“In a second step we recover the dissolved metals from the liquid by using bacteria again; these bacteria specifically absorb certain metals, like ion exchange. Afterwards, we have concentrated all the metals on the biomass and the biomass can be incinerated to release the metals, leaving us with our product.”

One processed, the waste remains largely unchanged and can be further processed or disposed of as normal. But now, there is also ore which can be utilised.

Urban mining and the circular economy

Bioleaching has applications beyond the mine site, including urban mining, which BRAIN is particularly keen to focus on. Urban mining involves processing waste streams, such as e-scrap, and extracting valuable metals from them.

The amount of e-waste is a growing problem around the world, as countries and companies struggle to cope with the 40 million tons of electronic trash created annually. This includes huge amounts of metals that are often lost as the waste is disposed of. A tonne of computer circuit boards for example could contain up to 250g of gold and a kilogram of silver.

At the same time, decreasing ore grades are sparking fears that a shortage of critical metals is on the horizon. However, if e-waste was processed within the BioXtractor it could help mitigate the problem by providing alternative supplies. The production of 40 mobile phones requires around a gram of gold, but to extract this amount of gold a tonne of gold ore needs to be mined.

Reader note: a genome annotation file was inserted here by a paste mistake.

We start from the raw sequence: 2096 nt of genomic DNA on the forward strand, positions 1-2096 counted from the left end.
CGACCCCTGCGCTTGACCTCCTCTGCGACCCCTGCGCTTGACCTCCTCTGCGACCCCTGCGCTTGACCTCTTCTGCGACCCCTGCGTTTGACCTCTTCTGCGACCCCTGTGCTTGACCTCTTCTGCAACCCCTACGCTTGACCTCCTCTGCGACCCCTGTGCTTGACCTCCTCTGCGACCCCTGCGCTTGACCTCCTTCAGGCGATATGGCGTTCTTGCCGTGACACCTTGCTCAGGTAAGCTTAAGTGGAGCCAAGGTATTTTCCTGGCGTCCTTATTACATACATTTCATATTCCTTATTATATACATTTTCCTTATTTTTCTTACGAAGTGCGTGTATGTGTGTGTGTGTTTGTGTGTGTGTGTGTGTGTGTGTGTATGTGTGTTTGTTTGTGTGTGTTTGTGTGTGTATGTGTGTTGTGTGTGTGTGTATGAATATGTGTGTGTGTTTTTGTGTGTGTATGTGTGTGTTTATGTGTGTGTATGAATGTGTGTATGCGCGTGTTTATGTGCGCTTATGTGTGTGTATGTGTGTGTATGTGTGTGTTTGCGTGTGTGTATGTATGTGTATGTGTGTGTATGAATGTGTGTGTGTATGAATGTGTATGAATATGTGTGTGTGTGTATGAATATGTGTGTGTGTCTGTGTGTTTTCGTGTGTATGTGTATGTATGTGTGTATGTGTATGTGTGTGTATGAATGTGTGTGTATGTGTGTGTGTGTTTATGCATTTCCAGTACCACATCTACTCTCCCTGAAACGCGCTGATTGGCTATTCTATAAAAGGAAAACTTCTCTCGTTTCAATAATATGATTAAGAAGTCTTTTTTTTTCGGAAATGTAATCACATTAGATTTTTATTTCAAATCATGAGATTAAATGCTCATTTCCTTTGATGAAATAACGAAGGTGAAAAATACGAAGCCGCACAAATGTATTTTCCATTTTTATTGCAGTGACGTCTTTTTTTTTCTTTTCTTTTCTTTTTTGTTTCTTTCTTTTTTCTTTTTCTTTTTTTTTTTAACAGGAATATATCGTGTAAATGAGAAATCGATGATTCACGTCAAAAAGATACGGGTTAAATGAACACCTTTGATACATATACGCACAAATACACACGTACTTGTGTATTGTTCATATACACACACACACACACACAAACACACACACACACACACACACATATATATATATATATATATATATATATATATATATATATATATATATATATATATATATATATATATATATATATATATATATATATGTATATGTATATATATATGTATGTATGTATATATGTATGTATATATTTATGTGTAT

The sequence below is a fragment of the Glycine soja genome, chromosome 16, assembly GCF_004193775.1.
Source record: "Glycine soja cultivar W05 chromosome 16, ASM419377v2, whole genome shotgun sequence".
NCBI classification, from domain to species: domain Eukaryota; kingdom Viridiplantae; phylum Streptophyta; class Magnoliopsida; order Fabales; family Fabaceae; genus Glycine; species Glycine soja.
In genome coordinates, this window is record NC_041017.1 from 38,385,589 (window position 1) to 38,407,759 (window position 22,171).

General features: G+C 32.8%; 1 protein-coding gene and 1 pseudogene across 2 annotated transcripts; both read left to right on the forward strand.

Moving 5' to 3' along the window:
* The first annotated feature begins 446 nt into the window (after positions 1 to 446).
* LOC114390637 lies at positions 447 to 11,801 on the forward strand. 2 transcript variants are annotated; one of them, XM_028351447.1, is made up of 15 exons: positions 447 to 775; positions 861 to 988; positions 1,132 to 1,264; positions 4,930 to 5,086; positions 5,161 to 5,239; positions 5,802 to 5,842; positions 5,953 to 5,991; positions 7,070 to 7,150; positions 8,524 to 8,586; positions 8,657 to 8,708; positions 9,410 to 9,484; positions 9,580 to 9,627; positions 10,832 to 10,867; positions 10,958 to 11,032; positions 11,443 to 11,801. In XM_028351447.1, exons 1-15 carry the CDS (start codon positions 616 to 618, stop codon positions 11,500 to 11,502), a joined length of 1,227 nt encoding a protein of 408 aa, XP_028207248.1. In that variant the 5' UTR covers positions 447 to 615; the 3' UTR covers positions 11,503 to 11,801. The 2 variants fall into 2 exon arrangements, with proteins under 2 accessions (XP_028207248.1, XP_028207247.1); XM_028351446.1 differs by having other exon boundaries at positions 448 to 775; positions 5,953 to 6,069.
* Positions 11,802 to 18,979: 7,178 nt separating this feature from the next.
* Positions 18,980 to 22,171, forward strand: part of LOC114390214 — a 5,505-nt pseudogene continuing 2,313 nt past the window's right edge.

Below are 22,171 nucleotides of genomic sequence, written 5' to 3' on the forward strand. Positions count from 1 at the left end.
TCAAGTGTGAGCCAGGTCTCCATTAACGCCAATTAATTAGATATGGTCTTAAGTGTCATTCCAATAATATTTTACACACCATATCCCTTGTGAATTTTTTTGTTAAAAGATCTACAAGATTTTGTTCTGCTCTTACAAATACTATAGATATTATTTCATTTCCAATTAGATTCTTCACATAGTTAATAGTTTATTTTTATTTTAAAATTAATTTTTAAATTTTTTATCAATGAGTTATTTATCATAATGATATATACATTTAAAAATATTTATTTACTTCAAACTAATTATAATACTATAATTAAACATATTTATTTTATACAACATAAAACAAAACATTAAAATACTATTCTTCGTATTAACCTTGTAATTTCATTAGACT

“We focus on waste streams that to date are not recycled, they just go to landfill, they are stored somewhere and nobody uses them anymore, because it’s very labour and capital intensive to treat those wastes,” says Gabor. “We have developed a technology that can be used quite safely and also economically to recover the metals from those waste streams, and bring them back into the circle, and reduce waste in this waste.”

Bioleaching such as BRAIN’s technology could form an important part of a circular economy, ensuring metals are used repeatedly, minimising the amount of waste creating and the demand for mined resources.

The company has also been involved in a number of research projects investigating the potential for bioleaching in other industries and for other metals. This included an international research group that looked at the possibility of extracting copper from shale gas. It was a success, with the team demonstrating that they could recover up to 97% of the dissolved copper.

“This successful research project underscores the increasing significance of Green Mining and Urban Mining, both of which are areas in which we conduct intense research,” said Guido Meurer, member of the management board and unit head producer strain development at BRAIN. “We focus on the low-impact and efficient extraction and recovery of precious metals, such as gold, silver and other technology metals, from ores and waste streams. Source materials include electronic scrap, incineration bottom ashes and metallurgical slags.”